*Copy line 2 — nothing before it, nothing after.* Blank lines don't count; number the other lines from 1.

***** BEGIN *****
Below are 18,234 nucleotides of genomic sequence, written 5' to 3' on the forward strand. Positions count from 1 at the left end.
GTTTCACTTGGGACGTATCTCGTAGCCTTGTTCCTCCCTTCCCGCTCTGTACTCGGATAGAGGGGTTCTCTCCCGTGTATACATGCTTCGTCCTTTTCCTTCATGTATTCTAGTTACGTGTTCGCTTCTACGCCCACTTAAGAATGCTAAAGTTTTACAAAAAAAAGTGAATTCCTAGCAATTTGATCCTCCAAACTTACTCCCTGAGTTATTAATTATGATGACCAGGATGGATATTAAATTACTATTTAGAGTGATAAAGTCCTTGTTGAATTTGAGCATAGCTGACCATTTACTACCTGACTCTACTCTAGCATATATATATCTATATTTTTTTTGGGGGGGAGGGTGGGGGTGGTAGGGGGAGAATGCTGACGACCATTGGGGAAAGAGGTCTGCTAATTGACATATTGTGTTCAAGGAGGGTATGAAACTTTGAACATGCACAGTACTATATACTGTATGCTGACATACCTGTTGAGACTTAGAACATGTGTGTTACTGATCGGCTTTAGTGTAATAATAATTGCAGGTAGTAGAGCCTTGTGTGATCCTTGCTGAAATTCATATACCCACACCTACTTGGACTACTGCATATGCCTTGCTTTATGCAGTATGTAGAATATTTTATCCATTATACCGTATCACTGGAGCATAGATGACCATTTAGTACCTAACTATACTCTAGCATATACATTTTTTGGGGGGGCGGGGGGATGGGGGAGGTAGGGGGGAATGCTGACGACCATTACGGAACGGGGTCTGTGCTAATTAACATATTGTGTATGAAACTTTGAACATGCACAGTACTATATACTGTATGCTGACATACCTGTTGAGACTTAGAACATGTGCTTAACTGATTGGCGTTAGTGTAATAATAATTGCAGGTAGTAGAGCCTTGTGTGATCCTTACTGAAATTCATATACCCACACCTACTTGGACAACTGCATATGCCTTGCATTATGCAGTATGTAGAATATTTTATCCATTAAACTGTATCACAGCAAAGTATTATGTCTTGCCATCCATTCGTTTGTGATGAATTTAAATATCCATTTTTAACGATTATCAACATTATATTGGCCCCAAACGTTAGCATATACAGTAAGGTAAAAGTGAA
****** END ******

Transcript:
GTTTCACTTGGGACGTATCTCGTAGCCTTGTTCCTCCCTTCCCGCTCTGTACTCGGATAGAGGGGTTCTCTCCCGTGTATACATGCTTCGTCCTTTTCCTTCATGTATTCTAGTTACGTGTTCGCTTCTACGCCCACTTAAGAATGCTAAAGTTTTACAAAAAAAAGTGAATTCCTAGCAATTTGATCCTCCAAACTTACTCCCTGAGTTATTAATTATGATGACCAGGATGGATATTAAATTACTATTTAGAGTGATAAAGTCCTTGTTGAATTTGAGCATAGCTGACCATTTACTACCTGACTCTACTCTAGCATATATATATCTATATTTTTTTTGGGGGGGAGGGTGGGGGTGGTAGGGGGAGAATGCTGACGACCATTGGGGAAAGAGGTCTGCTAATTGACATATTGTGTTCAAGGAGGGTATGAAACTTTGAACATGCACAGTACTATATACTGTATGCTGACATACCTGTTGAGACTTAGAACATGTGTGTTACTGATCGGCTTTAGTGTAATAATAATTGCAGGTAGTAGAGCCTTGTGTGATCCTTGCTGAAATTCATATACCCACACCTACTTGGACTACTGCATATGCCTTGCTTTATGCAGTATGTAGAATATTTTATCCATTATACCGTATCACTGGAGCATAGATGACCATTTAGTACCTAACTATACTCTAGCATATACATTTTTTGGGGGGGCGGGGGGATGGGGGAGGTAGGGGGGAATGCTGACGACCATTACGGAACGGGGTCTGTGCTAATTAACATATTGTGTATGAAACTTTGAACATGCACAGTACTATATACTGTATGCTGACATACCTGTTGAGACTTAGAACATGTGCTTAACTGATTGGCGTTAGTGTAATAATAATTGCAGGTAGTAGAGCCTTGTGTGATCCTTACTGAAATTCATATACCCACACCTACTTGGACAACTGCATATGCCTTGCATTATGCAGTATGTAGAATATTTTATCCATTAAACTGTATCACAGCAAAGTATTATGTCTTGCCATCCATTCGTTTGTGATGAATTTAAATATCCATTTTTAACGATTATCAACATTATATTGGCCCCAAACGTTAGCATATACAGTAAGGTAAAAGTGAA